The Wilson Concept | Let’s Talk About UX
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Let’s Talk About UX


17 Mar Let’s Talk About UX


Alright, people, here it is. The brand, spanking (sorta) new article in all its glorified form. We’re going to take an in depth look at the mysterious UX, or translated, user experience.

I want to be forthright with you and admit that when I first discussed UX, I had no idea what it was. I had seen the term (usually in the ‘UI/UX designer’ format) but I had passed it off as some technical item like C++ or Javascript that I had no clue about and wasn’t immediately interested in discovering it. My dear, was I so severely wrong!

Firstly, let’s look at it from a different perspective, from it’s full name. When you rephrase it to ‘User Experience,’ it’s doesn’t look as nasty does it? So we’re just going to have a chat about how a company can invigorate its user experience.

What is UX?

How does one investigate user experience? Well, according to Matthew Magain at UX Mastery, it starts by asking questions. ‘What?’ ‘Where?’ ‘Why?’ ‘When?’ ‘How?’ and sometimes ‘Who?’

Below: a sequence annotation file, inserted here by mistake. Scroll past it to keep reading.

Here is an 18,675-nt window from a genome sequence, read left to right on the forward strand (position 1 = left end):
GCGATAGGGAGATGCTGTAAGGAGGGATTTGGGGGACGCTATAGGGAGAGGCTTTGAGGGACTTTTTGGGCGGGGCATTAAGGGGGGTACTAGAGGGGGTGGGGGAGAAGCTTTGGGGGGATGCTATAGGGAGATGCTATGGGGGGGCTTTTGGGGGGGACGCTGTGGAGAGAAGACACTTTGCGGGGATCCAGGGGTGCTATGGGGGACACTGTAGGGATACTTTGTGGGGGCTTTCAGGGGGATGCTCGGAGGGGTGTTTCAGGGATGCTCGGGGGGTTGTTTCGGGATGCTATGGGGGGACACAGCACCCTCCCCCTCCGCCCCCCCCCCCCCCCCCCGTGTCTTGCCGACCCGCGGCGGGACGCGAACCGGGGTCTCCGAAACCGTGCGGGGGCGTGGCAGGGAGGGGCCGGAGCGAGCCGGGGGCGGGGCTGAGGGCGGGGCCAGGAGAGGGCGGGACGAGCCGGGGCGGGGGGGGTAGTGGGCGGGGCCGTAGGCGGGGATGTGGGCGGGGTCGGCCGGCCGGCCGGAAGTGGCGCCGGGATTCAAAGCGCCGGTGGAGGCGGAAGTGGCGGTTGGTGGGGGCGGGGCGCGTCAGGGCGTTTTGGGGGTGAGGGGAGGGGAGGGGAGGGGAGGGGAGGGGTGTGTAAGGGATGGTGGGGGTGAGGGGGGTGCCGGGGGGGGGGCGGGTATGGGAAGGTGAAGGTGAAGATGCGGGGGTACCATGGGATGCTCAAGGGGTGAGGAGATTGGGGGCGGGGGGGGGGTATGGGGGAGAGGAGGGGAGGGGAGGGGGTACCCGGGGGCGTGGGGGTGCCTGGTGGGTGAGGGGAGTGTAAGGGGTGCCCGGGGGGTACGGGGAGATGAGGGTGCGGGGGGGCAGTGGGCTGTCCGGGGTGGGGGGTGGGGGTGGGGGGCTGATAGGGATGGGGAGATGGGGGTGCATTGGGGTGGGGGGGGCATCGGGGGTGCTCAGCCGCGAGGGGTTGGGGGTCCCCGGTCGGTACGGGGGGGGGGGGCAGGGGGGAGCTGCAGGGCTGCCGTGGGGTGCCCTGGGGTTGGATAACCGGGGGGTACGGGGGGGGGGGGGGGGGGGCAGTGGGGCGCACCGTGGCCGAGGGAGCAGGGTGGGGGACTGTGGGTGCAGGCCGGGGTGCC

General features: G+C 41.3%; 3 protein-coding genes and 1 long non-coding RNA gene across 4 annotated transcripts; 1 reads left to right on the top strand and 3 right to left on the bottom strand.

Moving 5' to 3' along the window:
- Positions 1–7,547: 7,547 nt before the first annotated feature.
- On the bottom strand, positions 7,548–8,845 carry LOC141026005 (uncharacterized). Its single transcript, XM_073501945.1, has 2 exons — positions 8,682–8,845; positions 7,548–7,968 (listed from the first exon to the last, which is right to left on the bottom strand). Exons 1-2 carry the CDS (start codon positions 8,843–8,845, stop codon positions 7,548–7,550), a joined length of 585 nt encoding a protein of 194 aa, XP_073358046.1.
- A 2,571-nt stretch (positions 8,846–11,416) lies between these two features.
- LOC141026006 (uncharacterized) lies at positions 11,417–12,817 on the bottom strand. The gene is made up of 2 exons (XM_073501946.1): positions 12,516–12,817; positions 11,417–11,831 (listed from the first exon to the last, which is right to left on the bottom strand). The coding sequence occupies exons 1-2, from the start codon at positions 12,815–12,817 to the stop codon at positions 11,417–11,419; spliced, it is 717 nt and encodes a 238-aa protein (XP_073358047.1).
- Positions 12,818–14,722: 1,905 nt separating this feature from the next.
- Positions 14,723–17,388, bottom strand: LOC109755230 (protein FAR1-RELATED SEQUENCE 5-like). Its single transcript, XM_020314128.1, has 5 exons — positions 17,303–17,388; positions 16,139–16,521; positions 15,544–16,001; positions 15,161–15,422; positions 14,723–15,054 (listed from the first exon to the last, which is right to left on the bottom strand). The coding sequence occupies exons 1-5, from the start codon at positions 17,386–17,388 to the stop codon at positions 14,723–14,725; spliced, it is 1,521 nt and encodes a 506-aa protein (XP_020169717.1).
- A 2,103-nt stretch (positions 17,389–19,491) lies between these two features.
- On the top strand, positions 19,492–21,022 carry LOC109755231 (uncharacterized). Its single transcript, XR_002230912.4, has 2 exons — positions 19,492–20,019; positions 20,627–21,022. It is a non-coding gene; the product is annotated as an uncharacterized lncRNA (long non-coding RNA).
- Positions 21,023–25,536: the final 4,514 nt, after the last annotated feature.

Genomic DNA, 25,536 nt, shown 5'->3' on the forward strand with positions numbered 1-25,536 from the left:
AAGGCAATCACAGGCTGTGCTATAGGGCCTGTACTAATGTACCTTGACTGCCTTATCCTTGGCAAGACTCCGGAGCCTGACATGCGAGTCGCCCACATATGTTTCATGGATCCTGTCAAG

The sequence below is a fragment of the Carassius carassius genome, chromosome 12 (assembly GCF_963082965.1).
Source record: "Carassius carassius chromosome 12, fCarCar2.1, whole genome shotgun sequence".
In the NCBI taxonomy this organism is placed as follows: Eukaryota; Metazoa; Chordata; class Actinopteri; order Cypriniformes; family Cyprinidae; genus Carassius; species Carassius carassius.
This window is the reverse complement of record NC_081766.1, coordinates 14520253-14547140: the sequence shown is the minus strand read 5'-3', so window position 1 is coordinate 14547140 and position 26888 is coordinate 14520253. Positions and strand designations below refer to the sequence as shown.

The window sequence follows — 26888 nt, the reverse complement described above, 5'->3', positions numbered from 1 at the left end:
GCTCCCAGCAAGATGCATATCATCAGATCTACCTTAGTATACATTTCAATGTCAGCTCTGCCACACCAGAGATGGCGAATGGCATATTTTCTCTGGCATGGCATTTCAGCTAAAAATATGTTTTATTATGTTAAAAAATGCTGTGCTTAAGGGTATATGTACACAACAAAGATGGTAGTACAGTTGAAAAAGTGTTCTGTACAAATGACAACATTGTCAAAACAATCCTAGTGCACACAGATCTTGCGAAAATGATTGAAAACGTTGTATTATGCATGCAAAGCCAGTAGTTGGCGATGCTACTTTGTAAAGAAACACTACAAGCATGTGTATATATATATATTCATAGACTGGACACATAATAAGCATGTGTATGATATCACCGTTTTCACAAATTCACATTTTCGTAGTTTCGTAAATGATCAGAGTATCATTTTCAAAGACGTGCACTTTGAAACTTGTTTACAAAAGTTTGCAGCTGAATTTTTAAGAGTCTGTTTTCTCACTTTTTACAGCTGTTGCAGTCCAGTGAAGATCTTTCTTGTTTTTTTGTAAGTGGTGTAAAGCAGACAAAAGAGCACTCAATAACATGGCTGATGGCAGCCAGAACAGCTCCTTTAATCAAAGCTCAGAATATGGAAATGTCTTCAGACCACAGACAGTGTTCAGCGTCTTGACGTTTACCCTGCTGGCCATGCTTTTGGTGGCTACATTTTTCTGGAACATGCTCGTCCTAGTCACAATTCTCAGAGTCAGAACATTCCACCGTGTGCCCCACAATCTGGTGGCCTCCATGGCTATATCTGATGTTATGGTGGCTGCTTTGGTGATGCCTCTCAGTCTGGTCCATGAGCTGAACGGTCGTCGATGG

At, they lay out the most basic of definitions: “User experience (UX) focuses on having a deep understanding of users, what they need, what they value, their abilities, and also their limitations.” In short, what do your product users want?

There are a whole range of fields that seek to discuss and analyze how your product or service can be serve the user including project management, analytics, user research, information architecture, content strategy, visual design, and accessibility. Most often it relates to branding, design, and web content (as they are most prevalent in the field today). However, it also includes relationships with clients, personal interaction with users, and current business demands.

Colin Eagan advises that the best way to measure the elements of UX is in a UX Chakra Model. He states these four elements are what comprises UX: Business Needs, User Needs, Strategy & Design, and Technical. By balancing all these elements, and not focusing to extreme lengths on one or the other, one can achieve a well-centered, holistic, and hopefully successful project. Let’s break these down properly.

Business Needs – the financial and promotional desires of the company surrounding the product or products

User Needs  – how the user needs to interact with a product so they get the best possible experience and reaction out of it

Strategy & Design – the discussion of how one should implement UX and planning it out

Technical  – all the nuts and bolts of the project and its actual physical representation

When one focuses too much on any particular element, the project becomes unsound like a building without supports and is liable (though not necessarily guaranteed) to collapse. Therefore, it is important to remember all the elements.

How is UX different from UI?